As part of a series of interviews conducted with leading industry experts in the run up to the World Orphan Drug Congress in Geneva, Total Orphan Drugs was delighted to sit down with Dr Tony Zbeidy, General Manager of Orphan-Europe Middle East FZ LLC. Total Orphan Drugs would like to take this opportunity to thank Dr Tony Zbeidy for speaking to us.
The Middle East is full of unmet needs for orphan disease drugs; companies should be hands-on, according to Tony Zbeidy, MD, General Manager of the MENA region at Orphan-Europe.
At drug development company Orphan-Europe, Tony Zbeidy, M.D. focuses on developing markets in the Middle East: Saudi Arabia, UAE, Qatar, Kuwait, Turkey, Iran, Iraq and Libya. According to Dr Zbeidy, the global economic downturn affecting the US and Europe has had little impact on the health sector in North Africa and the Middle East; countries in this region maintained a high growth rate. In fact, most Gulf countries in the Middle East have seen a double-digit growth, some reaching up to 40 percent for the past 2 to 3 years. This unusual growth is driven by the high rate of consanguinity—up to 60 percent in some countries, compared to 1 percent in the U.S. and 3 percent in Europe. It is also driven by the neonatal screening programs recently put in the place and the government policies in favor of taking in charge life-long diseases. “In the Middle East there is money and also the capacity for multi-centric studies.” Zbeidy said. There is full governmental reimbursement for orphan drugs in many countries. For the most part, there is some degree of healthcare infrastructure; health professionals with western training in their specialties as well as clinics and referral centers.
However, MENA countries are large, but have small populations. Specific cultural beliefs may be obstacles to patient care and accessibility of care. Each country has its own specific attributes. For example, fast growing populations such as Saudi Arabia, Turkey, Iran, Iraq and Libya have a high degree of consanguinity, which correlates with a high incidence of genetic disease. In Turkey, medical care tends to match European health standards. However, national scientific events are in Turkish and Westerners would encounter language barriers with physicians. In Iran, the government subsidizes orphan drug care.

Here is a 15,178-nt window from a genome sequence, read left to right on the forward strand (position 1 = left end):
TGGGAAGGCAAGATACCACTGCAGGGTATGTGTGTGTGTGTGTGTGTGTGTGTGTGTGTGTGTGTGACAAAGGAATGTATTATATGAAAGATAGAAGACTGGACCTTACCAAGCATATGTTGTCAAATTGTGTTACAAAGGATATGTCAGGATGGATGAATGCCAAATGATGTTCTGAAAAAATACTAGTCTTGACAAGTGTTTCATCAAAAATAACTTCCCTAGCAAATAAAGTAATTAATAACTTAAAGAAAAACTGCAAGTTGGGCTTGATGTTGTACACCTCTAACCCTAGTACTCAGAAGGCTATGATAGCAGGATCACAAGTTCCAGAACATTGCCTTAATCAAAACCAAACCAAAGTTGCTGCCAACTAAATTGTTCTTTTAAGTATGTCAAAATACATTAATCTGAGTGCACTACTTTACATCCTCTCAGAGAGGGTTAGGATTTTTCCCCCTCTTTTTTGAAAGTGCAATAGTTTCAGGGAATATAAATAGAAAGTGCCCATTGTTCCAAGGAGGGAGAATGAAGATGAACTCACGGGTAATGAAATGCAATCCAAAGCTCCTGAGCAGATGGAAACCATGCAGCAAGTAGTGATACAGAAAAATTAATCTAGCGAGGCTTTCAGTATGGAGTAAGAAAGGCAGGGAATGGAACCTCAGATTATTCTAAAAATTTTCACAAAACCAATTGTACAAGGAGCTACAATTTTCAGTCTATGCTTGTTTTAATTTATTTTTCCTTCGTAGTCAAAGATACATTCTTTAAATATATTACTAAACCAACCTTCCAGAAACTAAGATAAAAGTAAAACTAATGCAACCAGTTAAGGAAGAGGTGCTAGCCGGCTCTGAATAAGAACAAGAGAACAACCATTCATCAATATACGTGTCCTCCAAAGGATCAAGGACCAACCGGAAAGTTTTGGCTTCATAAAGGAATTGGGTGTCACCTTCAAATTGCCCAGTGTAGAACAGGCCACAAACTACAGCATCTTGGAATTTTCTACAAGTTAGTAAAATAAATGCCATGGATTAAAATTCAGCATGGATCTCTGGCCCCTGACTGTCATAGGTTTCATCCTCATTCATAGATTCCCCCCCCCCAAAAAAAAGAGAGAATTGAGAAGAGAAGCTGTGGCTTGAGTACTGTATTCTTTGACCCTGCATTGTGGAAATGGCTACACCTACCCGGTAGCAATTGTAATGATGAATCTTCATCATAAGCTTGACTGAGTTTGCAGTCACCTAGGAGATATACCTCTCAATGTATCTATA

In the Gulf Region, the government runs hospitals and referral centers.
In contrast, Algeria, one of the rare countries in the world which has not had a budget deficit for years, does not have an infrastructure for rare disorder treatment; so it is necessary for companies to focus on raising health awareness and physician training. “In Algeria there is not one single children’s hospital.” said Zbeidy. “There is not good diagnostic capacity. Physicians are not diagnosing and treating rare disorders.”
In Iran, non-medical challenges can include the political environment, language barriers, sanctions, lack of adherence to patent law, and use of products not registered by the FDA or EMA. Iraq has a high healthcare budget and medical care is Western-oriented. However, there are significant ongoing administrative and security issues.
International companies reluctant to invest or conduct clinical trials in MENA countries are missing on opportunities, as rare disease research should target regional populations.
Zbeidy recommends establishing specialised, dedicated platforms to run clinical trials. Patient organizations do not exist, especially because organization of groups is forbidden in the Gulf region; one tactic is to run patient days at medical centers that work with rare disease patients and invite patients and families.